2. Entry method #2, 3, 4+: Share about the giveaway on Twitter, Facebook, G+ or on Pinterest (by pinning the book cover linking to this post) and come back and leave a separate comment for each social media share.
  3. Entry method #5ish: Follow my blog by email.
  4. Be generous! This book may not reflect where you are in your life now, but maybe you have a friend who is planning to have kids soon, trying, or about to pop! Share this with them.
  5. I’m looking into getting a self-hosted WordPress site so I can actually use Rafflecopter and none of this annoying make-you-comment-a-lot stuff.
  6. Go and share!Cover (Final)

Writing in 2013

I haven’t really written much since Nanowrimo (which I’m so glad I did, by the way). I’m trying to figure out a project to work on to help me develop my writing, save this blog that keeps me at the keyboard a few times a week. I have one small project on the go that I’ve been really enjoying. I was about to write “I need to find a project to do this year” without acknowledging that I’ve been writing this ebook for the past few months. It feels weird to say that. It feels weird to make it real by talking about it here. A few people know I’ve been writing out some vignettes of my life since I’ve moved to Montreal, but talking about it on the internet feels a lot more official. I’m not entirely sure what will come of it save that I have been writing it with the intention of sharing it with people. I do have a specific audience in mind, which is a lot more than I can say for most other things I’ve written. So that’s exciting.

Ok so I’ll tell you a little more about it: a little hope I have is to publish it for Kindle. If you’re familiar with my Bucket List, publishing an ebook is on that list. Wow, I can’t describe how scary it is to talk about this. Now you might ask me about it. Now you might want to read it!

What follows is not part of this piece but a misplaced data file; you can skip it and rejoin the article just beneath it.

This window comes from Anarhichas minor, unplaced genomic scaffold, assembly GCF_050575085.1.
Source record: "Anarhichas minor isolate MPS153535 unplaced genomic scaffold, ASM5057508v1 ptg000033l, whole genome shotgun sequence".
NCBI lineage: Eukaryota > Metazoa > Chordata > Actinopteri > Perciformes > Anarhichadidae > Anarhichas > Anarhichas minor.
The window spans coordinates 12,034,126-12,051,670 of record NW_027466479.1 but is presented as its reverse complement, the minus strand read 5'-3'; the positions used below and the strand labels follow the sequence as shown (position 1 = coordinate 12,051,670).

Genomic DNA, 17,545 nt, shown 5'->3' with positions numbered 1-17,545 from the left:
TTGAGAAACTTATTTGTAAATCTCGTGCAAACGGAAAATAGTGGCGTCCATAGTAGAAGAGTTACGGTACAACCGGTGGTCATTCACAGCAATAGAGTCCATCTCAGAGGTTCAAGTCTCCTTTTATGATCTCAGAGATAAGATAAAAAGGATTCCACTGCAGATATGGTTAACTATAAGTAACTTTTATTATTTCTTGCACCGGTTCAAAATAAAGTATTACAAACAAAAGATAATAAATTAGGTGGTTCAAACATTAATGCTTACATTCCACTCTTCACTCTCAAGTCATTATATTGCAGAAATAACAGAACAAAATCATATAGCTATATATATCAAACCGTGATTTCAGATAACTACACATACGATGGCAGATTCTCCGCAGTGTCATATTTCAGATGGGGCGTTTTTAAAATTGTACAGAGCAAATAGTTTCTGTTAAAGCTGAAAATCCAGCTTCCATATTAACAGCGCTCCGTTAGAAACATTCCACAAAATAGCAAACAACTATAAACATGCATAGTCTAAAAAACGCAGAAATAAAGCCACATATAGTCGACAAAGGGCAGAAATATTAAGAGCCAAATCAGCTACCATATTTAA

So maybe it isn’t any more scary than me announcing I’m going to do my best to run a 5K in April. Or a 10K in Sept. Those are scary announcements too but they’re far, far less personal.

Anyways, that’s what’s going on in terms of moving towards my writing goals. I may never speak of this again until it’s about to get real. We shall see.

10 reasons why you should participate in NaNoWriMo this year

In two days National Novel Writing Month begins. It’s a month where a bunch of aspiring writers/creatives get together online and in
their communities with the goal of writing a 50, 000 word novel in the 30 days of November. That’s a small novel around the size of the Great Gatsby which you likely read in High School.

I first found out about it online when I was just two months into my degree. I was eager to try but I thought, ‘this is crazy, I’m super busy with my university classes, how could I ever find the time?’ and then I realized something important: my life was only going to get busier and busier from that year on (which I was right about). So I decided to do it.

It was marvellously thrilling. Not every step of the way, there were times when I hated it and wanted to quit. But 30 days isn’t that long. The story itself was crap and I dealt with the concept very childishly, but hey, I was 18 and I wrote a novel.

10 reasons why you should do nanowrimo this year:

  1. It will open your mind creatively.
  2. It will help you realize the things that aren’t all that important in your schedule.
  3. You can draw off this experience of doing something hard and finishing it.
  4. You can say you’ve written a novel.
  5. You will learn something about yourself.
  6. You will learn to write every day.
  7. You’ll have the thrill of writing in coffee shops, and staying up to bizarre hours, all while holding down a job/degree.
  8. You don’t have to be a perfect writer (see No Plot? No Problem!).
  9. You will build confidence.
  10. Win or lose, you will rock for even trying.

Like I said, when I look back I knew my story was pretty awful. The point was never to be a good writer, but to get the process of writing started. I had to kill the snob in me who said, “I will only write if it’s good.” You’ll probably have to kill the snob in you too. THAT’S ALWAYS A GOOD THING. Writers who don’t write aren’t writers. They’re just people who like literature.

So go sign up and maybe even get connected with people in your community who are doing it with you. Maybe you’ll find a kindred spirit writerly friend!

As an aside, every year I contemplate doing it again. After browsing that website, it really made me want to do it again. I have approximately ONE day to decide. Gulp.